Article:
Paterson had worked for the defendant Police Authority as Estate Manager for many years.  He worked long hours, but his main complaint was about the many further hours that he spent on standby waiting for calls to let Police Cadets in who had been locked out of their rooms, or to reset alarms. He alleged that this constituted breach of the Working Time Directive, gave rise to a free standing claim for civil damages, and that the defendant Police Authority was on notice of his vulnerability through his behaviour, and complaints made by his wife.

His Honour Judge Richard Seymour QC held that the level of work should be taken in the round, and that breach of the Working Time Directive did not give rise to a freestanding claim for damages.  He said that time spent on standby did not automatically add to the workload, and only would do so if the person was actually called out and his sleep or lifestyle disturbed.

The court held that Mr Paterson's wife, although complaining about the effect his work was having on his private life, was not explicit about any threat to health.  Note, however, that the Judge was open to the idea that the complaint by the wife, made in this case in a confidential meeting she had requested with her husband's Line Manager, could constitute proper notice of harm, if explicit enough.  The Patersons had, in particular, wanted to move from the tied cottage on the Estate that they lived in, to another property offsite, to avoid constant interruptions.  The Judge held that there was no duty on the employer to relocate a dissatisfied employee.

This result contrasts with the claimant's win in Connor v Surrey County Council (2009) High Court. The winning headteacher had led her school through a period of very traumatic conflict with some members of the school's governing body. She was subject to public humiliation and threats. The judge held that the defendant did not do enough to support her. The crucial factor for the judge was the numerous warnings of impending threat to the claimant's mental health - there were various e-mails and oral warnings from both the head and her colleagues. The judge found the claimant to be a deserving witness, whereas his impression was that the defendant's witnesses were of 'varying quality'. He found, quite simply, that the Local Education Authority staff should have been quicker to step in and offer the claimant managerial support, in addition to the offers of counselling and occupational health assistance to her.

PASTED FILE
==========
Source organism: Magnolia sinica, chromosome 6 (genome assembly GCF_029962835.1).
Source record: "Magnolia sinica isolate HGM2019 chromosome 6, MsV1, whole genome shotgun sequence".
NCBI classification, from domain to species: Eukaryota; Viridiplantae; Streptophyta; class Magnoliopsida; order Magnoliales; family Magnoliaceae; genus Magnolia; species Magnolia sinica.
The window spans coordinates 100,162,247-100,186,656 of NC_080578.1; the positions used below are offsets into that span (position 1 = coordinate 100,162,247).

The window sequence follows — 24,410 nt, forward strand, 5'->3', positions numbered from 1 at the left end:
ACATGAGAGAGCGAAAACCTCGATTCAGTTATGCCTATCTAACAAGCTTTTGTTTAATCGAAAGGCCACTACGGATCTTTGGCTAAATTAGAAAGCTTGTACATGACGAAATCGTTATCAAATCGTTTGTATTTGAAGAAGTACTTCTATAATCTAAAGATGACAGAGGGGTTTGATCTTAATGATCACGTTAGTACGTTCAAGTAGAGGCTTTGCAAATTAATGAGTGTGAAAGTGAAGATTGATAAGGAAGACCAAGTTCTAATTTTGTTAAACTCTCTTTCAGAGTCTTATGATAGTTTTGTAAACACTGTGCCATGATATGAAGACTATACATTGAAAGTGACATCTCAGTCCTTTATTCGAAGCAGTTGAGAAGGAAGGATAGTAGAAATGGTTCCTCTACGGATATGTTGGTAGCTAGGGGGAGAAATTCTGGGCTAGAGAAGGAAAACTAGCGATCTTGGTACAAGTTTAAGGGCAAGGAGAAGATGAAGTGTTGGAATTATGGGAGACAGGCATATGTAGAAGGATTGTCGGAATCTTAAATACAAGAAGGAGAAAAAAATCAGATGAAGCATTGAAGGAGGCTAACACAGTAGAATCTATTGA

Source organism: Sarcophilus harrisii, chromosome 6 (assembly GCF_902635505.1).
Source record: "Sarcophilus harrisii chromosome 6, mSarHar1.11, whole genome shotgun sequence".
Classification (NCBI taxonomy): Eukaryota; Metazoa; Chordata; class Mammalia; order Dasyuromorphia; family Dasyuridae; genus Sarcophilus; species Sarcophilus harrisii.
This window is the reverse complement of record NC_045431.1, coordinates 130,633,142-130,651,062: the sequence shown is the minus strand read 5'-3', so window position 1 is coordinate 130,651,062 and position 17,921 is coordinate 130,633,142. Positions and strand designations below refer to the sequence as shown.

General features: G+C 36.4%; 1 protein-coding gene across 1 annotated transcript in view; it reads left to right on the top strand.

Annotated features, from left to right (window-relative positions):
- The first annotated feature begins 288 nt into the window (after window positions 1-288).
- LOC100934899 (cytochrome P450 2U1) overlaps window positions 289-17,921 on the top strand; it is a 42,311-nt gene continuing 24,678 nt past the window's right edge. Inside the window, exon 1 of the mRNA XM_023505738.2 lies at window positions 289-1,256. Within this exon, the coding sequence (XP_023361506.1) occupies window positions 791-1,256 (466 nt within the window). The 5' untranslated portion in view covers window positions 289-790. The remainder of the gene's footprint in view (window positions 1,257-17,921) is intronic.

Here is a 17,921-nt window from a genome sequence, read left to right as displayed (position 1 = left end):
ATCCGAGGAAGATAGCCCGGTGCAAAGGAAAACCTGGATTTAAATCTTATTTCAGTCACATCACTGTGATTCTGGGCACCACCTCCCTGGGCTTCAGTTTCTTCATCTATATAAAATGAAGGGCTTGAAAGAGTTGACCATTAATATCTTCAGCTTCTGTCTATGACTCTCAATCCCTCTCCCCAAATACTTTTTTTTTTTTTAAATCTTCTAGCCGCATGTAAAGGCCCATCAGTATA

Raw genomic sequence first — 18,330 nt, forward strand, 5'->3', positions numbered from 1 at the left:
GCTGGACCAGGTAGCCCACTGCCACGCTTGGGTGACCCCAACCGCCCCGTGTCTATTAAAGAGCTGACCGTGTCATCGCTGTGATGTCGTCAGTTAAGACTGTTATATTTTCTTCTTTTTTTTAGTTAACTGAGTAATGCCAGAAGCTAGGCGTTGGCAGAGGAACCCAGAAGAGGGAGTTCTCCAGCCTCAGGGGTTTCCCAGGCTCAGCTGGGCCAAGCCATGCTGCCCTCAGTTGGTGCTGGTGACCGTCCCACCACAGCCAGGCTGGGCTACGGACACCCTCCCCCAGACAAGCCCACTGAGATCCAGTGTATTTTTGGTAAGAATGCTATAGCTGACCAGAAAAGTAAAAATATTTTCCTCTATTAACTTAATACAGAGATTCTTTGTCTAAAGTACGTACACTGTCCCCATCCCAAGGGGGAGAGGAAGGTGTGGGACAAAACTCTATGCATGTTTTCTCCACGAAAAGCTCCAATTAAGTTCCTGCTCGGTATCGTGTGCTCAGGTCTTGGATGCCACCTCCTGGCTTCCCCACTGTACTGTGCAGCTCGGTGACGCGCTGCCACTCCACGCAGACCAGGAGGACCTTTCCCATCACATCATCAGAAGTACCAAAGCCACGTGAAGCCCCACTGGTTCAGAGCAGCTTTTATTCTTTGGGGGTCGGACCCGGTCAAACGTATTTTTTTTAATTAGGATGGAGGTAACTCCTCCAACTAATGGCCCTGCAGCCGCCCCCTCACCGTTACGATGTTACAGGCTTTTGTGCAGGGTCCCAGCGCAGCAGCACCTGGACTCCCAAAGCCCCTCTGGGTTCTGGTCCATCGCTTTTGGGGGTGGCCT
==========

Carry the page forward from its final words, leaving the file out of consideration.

In conclusion, it is in the nature of litigation that judges differ in their approach to cases.  Decisions will hit the headlines but, as with many claims, there is often a good dose of media hype.  With stress at work cases, the starting point remains Hatton, and an employer must show a careful, considered, well documented response when it becomes aware that it has a distressed employee in its midst.  And it must be alert to warnings from whatever source they come.

The content of this article is intended to provide a general guide to the subject matter. Specialist advice should be sought about your specific circumstances.